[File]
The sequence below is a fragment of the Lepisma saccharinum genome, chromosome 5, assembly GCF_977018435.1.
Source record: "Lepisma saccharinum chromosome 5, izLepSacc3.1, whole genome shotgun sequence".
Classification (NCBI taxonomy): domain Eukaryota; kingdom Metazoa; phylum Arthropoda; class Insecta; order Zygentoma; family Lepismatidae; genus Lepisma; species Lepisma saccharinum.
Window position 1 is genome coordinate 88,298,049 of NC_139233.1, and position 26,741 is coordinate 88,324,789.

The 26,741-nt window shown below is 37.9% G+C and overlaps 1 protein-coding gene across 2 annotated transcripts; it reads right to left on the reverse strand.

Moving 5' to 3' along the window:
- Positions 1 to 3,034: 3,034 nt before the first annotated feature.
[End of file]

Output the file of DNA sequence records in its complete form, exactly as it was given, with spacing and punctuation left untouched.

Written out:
The sequence below is a fragment of the Lepisma saccharinum genome, chromosome 5, assembly GCF_977018435.1.
Source record: "Lepisma saccharinum chromosome 5, izLepSacc3.1, whole genome shotgun sequence".
Classification (NCBI taxonomy): domain Eukaryota; kingdom Metazoa; phylum Arthropoda; class Insecta; order Zygentoma; family Lepismatidae; genus Lepisma; species Lepisma saccharinum.
Window position 1 is genome coordinate 88,298,049 of NC_139233.1, and position 26,741 is coordinate 88,324,789.

The 26,741-nt window shown below is 37.9% G+C and overlaps 1 protein-coding gene across 2 annotated transcripts; it reads right to left on the reverse strand.

Moving 5' to 3' along the window:
- Positions 1 to 3,034: 3,034 nt before the first annotated feature.